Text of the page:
Within the past several years, the U.S. Department of Justice has pledged to prosecute asylum-seekers who enter the United States outside an official port of entry without inspection. This practice has contributed to mass incarceration and family separation at the U.S.–Mexico border, and it has prevented bona fide refugees from accessing relief in immigration court. Yet, federal judges have taken refugee prosecution in stride, assuming that refugees, like other foreign migrants, are subject to the full force of American criminal justice if they skirt domestic border controls. This assumption is gravely mistaken.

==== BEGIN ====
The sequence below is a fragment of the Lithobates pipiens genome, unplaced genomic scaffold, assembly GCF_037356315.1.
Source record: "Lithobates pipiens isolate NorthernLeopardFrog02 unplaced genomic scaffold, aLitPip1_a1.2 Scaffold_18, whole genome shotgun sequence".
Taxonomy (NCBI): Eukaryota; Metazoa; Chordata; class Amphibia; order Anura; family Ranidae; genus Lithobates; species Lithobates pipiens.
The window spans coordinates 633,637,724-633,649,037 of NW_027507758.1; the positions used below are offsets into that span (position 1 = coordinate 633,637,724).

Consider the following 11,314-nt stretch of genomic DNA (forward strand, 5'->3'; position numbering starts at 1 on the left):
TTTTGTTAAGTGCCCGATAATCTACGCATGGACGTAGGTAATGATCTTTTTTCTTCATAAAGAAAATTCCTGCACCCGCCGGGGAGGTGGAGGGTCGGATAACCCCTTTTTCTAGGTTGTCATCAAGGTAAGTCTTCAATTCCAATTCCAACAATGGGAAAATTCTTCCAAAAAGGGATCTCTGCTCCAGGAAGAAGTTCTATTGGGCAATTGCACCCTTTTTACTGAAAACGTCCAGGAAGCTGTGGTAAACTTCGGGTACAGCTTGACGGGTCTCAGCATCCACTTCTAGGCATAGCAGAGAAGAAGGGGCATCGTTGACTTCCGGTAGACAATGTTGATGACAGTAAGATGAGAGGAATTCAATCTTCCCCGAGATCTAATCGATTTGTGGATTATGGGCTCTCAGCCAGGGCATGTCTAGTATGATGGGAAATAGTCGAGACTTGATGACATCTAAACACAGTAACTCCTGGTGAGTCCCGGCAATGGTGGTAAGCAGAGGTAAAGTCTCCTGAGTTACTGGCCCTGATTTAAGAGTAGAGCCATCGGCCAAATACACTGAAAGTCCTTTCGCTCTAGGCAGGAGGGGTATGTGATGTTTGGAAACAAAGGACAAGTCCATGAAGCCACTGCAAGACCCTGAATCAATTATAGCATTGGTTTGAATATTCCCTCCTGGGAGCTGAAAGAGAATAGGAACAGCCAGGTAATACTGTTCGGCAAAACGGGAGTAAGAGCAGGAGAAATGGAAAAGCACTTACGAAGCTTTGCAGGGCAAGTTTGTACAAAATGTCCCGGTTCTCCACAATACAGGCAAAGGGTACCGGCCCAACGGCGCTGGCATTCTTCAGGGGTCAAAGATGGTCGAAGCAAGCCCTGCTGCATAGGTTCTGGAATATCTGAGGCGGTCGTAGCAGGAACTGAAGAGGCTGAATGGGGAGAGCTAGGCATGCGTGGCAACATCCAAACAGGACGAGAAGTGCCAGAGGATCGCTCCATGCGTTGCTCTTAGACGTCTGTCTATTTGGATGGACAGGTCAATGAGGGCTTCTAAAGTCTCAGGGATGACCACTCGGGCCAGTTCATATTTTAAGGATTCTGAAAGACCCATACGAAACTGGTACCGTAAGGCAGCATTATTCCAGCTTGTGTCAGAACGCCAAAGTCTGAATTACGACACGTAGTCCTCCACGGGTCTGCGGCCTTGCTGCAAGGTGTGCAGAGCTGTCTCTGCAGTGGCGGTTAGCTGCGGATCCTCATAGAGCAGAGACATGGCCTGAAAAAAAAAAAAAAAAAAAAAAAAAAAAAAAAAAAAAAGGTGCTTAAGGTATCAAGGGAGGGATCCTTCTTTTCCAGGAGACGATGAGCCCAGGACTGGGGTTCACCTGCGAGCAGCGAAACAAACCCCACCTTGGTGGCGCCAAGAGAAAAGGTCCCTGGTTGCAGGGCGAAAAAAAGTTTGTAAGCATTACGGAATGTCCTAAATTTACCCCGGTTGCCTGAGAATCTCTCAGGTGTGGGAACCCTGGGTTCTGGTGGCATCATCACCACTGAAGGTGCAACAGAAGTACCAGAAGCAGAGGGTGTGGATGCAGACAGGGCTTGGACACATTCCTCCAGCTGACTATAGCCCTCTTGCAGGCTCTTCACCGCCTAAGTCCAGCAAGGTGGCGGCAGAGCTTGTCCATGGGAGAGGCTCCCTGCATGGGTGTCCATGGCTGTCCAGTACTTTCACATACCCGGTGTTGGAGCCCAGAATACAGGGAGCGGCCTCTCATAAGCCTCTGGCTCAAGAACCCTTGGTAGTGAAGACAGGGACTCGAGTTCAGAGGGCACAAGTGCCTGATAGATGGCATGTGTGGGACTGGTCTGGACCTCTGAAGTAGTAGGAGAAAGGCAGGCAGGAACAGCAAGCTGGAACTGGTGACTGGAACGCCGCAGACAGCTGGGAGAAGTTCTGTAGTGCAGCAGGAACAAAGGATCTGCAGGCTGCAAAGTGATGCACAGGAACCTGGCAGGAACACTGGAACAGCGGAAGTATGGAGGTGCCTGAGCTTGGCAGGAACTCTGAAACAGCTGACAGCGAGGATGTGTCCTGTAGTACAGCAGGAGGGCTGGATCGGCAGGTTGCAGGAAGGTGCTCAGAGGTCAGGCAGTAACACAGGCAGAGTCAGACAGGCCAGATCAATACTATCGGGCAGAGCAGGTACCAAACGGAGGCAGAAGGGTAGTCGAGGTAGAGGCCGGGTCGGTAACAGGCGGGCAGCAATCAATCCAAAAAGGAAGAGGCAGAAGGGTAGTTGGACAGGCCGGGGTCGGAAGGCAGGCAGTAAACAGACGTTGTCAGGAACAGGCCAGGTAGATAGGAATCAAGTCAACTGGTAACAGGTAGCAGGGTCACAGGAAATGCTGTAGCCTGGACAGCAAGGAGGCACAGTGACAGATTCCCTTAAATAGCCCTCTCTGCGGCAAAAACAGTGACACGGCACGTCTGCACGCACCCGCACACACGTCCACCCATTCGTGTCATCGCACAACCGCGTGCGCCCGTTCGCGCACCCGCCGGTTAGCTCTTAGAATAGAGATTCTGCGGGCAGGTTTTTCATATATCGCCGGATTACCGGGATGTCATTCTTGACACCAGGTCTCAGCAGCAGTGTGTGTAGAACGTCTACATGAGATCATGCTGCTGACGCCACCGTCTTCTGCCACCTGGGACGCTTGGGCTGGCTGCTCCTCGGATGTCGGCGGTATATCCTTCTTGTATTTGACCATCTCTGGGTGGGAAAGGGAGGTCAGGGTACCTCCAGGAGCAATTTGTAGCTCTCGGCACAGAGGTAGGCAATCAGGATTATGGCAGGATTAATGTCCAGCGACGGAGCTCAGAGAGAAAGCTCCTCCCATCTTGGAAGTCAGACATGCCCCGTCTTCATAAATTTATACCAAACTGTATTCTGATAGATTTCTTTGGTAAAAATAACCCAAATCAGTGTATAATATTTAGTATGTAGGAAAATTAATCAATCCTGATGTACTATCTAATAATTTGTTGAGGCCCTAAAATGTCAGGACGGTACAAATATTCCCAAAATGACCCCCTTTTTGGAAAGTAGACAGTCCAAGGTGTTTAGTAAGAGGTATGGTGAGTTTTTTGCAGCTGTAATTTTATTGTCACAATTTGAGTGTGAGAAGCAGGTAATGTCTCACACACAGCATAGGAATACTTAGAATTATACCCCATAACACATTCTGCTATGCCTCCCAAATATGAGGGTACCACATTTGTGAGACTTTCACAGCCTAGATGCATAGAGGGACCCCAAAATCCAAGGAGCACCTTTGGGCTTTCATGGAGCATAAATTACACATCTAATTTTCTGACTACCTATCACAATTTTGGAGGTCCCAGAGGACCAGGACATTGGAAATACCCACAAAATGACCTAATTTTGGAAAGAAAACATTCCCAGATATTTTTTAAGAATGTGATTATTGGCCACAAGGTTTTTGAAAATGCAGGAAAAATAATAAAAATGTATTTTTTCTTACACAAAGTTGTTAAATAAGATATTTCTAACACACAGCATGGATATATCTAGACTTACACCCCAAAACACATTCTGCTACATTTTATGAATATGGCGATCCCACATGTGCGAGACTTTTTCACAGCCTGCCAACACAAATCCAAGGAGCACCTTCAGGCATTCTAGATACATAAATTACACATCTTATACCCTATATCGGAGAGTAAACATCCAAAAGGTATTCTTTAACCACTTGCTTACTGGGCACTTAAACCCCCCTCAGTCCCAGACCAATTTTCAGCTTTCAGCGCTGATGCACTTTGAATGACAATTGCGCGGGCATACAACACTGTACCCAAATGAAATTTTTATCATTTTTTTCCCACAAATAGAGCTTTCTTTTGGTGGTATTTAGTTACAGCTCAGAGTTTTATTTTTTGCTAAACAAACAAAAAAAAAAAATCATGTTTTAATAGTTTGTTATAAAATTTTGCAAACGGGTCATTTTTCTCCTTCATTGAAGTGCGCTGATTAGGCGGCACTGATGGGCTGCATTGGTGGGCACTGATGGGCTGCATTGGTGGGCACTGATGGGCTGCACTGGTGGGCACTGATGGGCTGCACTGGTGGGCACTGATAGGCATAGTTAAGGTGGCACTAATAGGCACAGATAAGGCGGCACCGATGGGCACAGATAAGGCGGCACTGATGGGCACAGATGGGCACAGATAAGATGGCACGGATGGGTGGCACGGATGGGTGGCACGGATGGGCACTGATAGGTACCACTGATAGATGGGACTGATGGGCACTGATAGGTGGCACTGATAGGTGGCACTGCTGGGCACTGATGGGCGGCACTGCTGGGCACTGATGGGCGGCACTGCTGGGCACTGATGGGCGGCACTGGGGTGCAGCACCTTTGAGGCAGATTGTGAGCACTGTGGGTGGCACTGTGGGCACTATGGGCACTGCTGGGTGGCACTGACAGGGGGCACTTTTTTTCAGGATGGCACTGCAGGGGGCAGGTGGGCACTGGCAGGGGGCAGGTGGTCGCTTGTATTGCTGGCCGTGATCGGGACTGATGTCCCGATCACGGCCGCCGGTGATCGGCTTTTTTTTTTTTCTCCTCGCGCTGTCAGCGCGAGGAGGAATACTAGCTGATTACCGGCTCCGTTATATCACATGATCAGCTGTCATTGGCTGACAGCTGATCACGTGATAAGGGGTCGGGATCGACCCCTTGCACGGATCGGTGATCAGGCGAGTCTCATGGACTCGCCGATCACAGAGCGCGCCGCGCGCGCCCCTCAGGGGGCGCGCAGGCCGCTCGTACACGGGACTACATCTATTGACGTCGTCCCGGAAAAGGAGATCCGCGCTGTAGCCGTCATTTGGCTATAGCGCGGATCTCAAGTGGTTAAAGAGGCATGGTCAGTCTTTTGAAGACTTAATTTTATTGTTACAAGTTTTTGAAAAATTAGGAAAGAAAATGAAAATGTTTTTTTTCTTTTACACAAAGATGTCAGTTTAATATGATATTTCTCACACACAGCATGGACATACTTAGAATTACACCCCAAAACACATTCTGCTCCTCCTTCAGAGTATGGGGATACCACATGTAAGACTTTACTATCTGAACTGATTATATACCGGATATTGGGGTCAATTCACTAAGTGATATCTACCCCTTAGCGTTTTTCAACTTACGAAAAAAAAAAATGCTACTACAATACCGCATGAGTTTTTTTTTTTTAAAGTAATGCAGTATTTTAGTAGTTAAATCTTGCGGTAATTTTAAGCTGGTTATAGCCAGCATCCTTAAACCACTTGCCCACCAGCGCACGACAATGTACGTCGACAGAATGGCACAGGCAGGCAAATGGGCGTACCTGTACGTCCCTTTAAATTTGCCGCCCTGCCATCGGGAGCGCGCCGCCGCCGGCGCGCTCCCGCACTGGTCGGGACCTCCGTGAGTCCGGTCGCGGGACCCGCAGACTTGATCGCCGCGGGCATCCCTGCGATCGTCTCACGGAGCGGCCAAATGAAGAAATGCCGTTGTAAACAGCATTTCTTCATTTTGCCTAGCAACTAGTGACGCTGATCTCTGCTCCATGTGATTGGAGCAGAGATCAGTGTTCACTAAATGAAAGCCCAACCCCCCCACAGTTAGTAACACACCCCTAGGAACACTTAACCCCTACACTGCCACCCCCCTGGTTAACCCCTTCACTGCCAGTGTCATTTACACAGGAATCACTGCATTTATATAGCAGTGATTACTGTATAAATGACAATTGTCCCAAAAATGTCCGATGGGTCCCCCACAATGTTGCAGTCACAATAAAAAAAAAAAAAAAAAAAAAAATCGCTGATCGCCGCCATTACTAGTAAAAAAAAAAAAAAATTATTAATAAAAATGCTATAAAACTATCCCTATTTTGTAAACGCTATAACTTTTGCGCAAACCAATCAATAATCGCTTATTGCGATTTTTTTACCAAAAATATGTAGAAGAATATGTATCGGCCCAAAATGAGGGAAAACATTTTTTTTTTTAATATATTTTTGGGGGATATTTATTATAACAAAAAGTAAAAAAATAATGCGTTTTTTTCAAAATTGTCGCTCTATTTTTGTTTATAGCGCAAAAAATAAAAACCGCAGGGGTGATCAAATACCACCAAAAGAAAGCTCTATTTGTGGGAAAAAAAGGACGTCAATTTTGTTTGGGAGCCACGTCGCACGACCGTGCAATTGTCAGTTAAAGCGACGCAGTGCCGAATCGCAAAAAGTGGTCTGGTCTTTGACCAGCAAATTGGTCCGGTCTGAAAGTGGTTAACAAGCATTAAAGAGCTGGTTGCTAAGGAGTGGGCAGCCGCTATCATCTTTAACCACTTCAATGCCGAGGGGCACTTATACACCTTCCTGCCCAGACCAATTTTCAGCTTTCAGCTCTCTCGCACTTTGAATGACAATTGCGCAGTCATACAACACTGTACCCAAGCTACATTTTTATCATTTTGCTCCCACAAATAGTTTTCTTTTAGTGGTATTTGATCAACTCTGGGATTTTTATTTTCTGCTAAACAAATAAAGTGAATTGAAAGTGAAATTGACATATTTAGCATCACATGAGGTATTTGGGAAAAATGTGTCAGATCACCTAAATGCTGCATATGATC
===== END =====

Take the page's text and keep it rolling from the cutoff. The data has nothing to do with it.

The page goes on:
This Article shows that Congress has not authorized courts to punish refugees for illegal entry or reentry. While largely taken for granted today, the idea that refugees may be prosecuted for such acts is in tension with the full text, context, and purpose of the Immigration and Nationality Act. It is also inconsistent with traditional canons of statutory interpretation, such as the Charming Betsy canon, the canon on constitutional avoidance, and the rule of lenity. Therefore, federal prosecutors should abandon refugee prosecution, and federal courts should hold that the criminal prohibitions on illegal entry and reentry do not apply to refugees.
Evan J. Criddle,
The Case Against Prosecuting Refugees,
Nw. U. L. Rev.